Opera-Anatomy of a Star
Story/Zhang Bi-yu Typing/Hua Xu Yun
Source: Guang Hua Magazine (1981)
Yang Li-hua is a superstar of ke-tsai-hsi, Taiwanese drama. But for years, despite her great success and popularity, she had to have others read the script for her. She was embarrassed, so she determined to overcome. Now, as a result of her own efforts, she reads Mandarin scripts without help. At first, also, she could not speak Mandarin fluently with friends and colleagues; now she commands the language. It is not difficult to conclude that her success is a result of hard work.
In the theatric establishment, an iota of stigma is magnified into a world of scandal. But Li-hua, scrupulous in behavior, has never been involved. Few people know her at all except for the quixotic image she casts on the stage, like her mother before her, playing male roles.
“My mother was an opera actress,”Yang told the Sinorama reporter. “She was an accomplished talent who played young men during the 1950s in Ilan County, a stronghold of ke-tsai-hsi.”
At the end of the Ch'ing dynasty, Lin Wen-teng, a string instrument player, began to teach apprentice actors northern Chinese music, which - mixed with native Taiwan tunes and village songs-developed into ke-tsai-hsi.
Yang Li-hua's mother, Hsiao Chang-shou, also comes from a theatric family. Her father had organized a northern-China-music troupe which entertained in rural communities. The troupe recruited young people as apprentices. Instead of being paid, the young participants were required to subsidize the troupe. Hsiao grew up in a musical atmosphere and formally joined the troupe herself around 1931, the golden year of ke-tsai-hsi. After Taiwan's return to China in 1946, ke-tsai-hsi again prospered and Hsiao Chang-shou was busy acting across the island. It was the time she gave birth to Yang Li-hua.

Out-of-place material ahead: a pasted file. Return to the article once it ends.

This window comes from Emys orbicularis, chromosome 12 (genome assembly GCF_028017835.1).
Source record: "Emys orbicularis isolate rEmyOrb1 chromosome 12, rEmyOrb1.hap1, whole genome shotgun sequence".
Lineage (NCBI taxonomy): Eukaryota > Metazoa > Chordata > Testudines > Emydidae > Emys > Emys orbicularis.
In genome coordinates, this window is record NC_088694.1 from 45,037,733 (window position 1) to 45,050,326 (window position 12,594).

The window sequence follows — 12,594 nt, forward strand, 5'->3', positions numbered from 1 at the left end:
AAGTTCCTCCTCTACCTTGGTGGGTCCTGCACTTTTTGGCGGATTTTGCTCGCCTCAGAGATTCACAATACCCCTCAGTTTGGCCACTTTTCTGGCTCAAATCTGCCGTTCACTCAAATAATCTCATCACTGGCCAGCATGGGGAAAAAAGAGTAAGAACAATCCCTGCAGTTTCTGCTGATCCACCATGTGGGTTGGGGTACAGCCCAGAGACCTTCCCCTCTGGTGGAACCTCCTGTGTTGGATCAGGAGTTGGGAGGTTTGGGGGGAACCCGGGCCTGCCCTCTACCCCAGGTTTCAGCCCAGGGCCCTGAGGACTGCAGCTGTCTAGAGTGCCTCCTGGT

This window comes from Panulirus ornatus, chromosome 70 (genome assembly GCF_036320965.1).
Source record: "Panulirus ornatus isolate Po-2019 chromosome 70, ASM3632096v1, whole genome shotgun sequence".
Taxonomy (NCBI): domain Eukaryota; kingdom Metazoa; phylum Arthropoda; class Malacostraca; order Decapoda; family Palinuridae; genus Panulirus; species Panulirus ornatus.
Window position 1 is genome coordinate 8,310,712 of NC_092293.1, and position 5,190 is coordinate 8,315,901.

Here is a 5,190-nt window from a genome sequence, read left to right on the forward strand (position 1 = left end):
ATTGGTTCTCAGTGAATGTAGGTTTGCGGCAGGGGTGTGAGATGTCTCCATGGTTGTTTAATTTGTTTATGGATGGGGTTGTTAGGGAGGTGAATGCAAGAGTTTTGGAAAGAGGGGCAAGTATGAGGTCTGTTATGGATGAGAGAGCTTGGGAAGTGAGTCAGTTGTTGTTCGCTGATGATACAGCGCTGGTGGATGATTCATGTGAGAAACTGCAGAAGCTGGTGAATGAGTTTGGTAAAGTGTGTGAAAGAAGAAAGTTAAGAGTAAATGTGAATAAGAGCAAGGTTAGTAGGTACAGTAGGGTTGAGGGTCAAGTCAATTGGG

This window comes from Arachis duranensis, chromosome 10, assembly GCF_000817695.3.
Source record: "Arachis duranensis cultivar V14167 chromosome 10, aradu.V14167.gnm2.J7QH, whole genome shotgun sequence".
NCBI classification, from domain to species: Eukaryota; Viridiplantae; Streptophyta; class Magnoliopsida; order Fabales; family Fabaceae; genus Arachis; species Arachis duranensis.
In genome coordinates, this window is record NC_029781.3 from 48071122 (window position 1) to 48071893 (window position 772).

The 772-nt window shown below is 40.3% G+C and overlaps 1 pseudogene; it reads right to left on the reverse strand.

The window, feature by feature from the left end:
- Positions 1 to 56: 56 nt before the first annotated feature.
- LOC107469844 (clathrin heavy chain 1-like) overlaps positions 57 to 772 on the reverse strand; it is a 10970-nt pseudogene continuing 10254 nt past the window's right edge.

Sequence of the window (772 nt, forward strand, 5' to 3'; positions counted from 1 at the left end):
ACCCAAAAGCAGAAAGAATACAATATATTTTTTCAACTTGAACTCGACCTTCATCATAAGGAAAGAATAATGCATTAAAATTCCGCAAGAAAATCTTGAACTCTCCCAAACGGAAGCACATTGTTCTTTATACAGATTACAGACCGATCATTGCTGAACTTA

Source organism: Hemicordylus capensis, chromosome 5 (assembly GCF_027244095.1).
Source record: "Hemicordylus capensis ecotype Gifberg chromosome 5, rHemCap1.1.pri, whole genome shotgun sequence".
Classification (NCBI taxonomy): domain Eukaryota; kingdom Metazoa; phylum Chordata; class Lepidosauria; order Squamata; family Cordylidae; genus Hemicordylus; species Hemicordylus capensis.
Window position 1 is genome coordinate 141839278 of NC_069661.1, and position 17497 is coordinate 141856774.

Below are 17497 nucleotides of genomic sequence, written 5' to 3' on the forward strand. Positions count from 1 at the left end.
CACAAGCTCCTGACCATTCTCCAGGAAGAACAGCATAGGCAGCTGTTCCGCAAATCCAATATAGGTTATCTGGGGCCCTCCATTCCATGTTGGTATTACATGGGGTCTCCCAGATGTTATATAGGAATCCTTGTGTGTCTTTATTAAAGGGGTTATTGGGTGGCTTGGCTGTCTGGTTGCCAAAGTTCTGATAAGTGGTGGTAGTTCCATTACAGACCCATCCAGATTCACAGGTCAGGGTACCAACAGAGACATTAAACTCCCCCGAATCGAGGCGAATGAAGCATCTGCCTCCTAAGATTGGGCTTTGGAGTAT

The child began to play walk-on roles when she was only four years old. She first played an “important” part, together with her mother, in a number entitled “An An Drives Chickens”when she was only 7. She received little formal education; she followed the troupe playing small roles. She formally joined a troupe and began her professional career when she was 13.
At 18, Li-hua joined the Sai Chin Pao Troupe and performed in Manila. “Mother taught me to sing and act, but she never taught me to improve my singing or performance,”she said. “Actually, these come naturally through your own ability.” While she was in the Philippines she began to“live”the role she played, and lost herself on the stage.
Returning from the Philippines, the troupe was forced to disband. Musical opera had been replaced by other forms of entertainment; many artists had to find sideline jobs to make a living. Li-hua could not get another job for a long time.
A turning point of her career came in 1965 when she joined the Flying Horse Opera Troupe, affiliated with the Cheng Sheng Broadcasting Corporation. At that time television was in its nascent stage, and radio broadcasting was still very pervasive. Li-hua's radio broadcasts soon became very popular.
Then, she moved to the silver screen. When vernacular opera found its way onto TV, the Flying Horse Troupe was put under contract by TTV for weekly shows.
Audiences were fans of Li-hua's radio singing, but they had never seen her before. Her TV debut captivated the TV audience. Fan letters came like snowflakes from men and women, old and young.
Every few years, Li-hua goes on tour throughout the island or abroad. She faces seas of people. Before a performance, it is quite common for captivated people to swarm to her and place gold pendants around her neck, Others throw money in red gift packs onto the stage to demonstrate their admiration.
Li-hua is very serious during rehearsals. While other actors and actresses talk, smoke and laugh, she is engrossed in the script, planning each movement and gesture. Off stage she is no longer apart, but easygoing and amiable.
In 1969, TTV organized its own opera troupe and selected Li-hua as leader. At the beginning of this year the new troupe was invited to stage a show at the gigantic Sun Yat-sen Memorial Hall. Most of the actors and actresses in the troupe had never performed on such a big stage, and near panicked. Li-hua borrowed acrobats from another troupe to buttress her staff and the show was very successful.
To assure future successes, she persuaded TTV to set aside funds for the country's first ke-tsai-hsi training class. There were more than 3,000 applicants for 20 positions. “The class is my greatest contribution to ke-tsai-hsi. I feel even more satisfied with it than with my own performing career,” she said.